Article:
The tree’s lesson — the importance of swadharma

The tree’s lesson

(A story illustrating the importance of swadharma)

Geetha Ganapathy

Once upon a time, in a lush, verdant land, lived three friends – a hillock, a tree, and a cloud. The hillock stood towering over all other creatures around, the tree sprouted from its soil, much like a limb grown over time. Besides being home to many varieties of flora and fauna, the two friends also contributed richly by supplying the land with food, fuel, medicinal herbs and much, much more. The cloud was content to hover above them, sometimes protecting them from the harsh sun, sometimes bringing down joyful showers or sometimes merely frolicking around much to their amusement and delight. Together, they were a happy team, genial and suffusing warmth all around.

But one day, the hillock found the tree disconcerted.

“Is something worrying you, my friend”, he enquired with concern.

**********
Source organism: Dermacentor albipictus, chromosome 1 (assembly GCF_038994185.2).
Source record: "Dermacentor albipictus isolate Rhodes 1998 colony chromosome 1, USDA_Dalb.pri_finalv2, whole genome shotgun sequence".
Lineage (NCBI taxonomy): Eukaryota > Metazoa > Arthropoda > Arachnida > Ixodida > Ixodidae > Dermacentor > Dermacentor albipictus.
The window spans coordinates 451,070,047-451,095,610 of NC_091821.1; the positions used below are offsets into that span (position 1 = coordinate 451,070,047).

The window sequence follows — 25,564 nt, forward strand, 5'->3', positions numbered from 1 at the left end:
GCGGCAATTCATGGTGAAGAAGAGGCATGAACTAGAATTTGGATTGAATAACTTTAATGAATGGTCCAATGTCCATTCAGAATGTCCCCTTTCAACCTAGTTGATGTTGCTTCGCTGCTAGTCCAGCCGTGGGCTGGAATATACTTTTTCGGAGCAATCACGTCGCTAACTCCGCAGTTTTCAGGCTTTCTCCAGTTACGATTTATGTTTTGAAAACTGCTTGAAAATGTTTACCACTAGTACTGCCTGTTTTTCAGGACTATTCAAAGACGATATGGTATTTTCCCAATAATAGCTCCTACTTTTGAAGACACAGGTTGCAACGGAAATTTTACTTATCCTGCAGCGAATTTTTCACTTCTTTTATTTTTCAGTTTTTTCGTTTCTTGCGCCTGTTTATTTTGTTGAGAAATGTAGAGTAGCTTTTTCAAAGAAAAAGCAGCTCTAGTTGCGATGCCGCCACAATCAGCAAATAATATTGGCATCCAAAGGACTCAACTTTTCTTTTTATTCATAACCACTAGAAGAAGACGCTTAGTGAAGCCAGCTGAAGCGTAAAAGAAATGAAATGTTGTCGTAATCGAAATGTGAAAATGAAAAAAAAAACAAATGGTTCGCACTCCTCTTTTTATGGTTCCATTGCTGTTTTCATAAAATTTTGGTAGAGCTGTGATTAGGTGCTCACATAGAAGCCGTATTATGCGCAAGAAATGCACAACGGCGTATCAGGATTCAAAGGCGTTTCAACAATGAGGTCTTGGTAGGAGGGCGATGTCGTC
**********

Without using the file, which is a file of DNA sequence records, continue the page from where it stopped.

The tree confessed, “Well, yes, I have been thinking about something. Have you realized that our dear friend the cloud has something that you and me can never hope to possess?”

The hillock responded with a puzzled look.

The tree continued, “The power of mobility, the freedom to move around. Don’t you want to experience it?”

The hillock laughed aloud. “Why would you want to leave this place and go elsewhere? Don’t you love what you do and aren’t we all the happiest here?”

The tree swayed his branches in vehement disagreement.

“How can you be sure that greater happiness does not exist beyond this place? All I know is that I want to experience what I never have so far. I do not want to simply be stuck here forever.”

“But how can you…” the hillock wanted to ask, but not wanting to argue further with his upset friend, stopped the discussion and left the tree alone with his thoughts.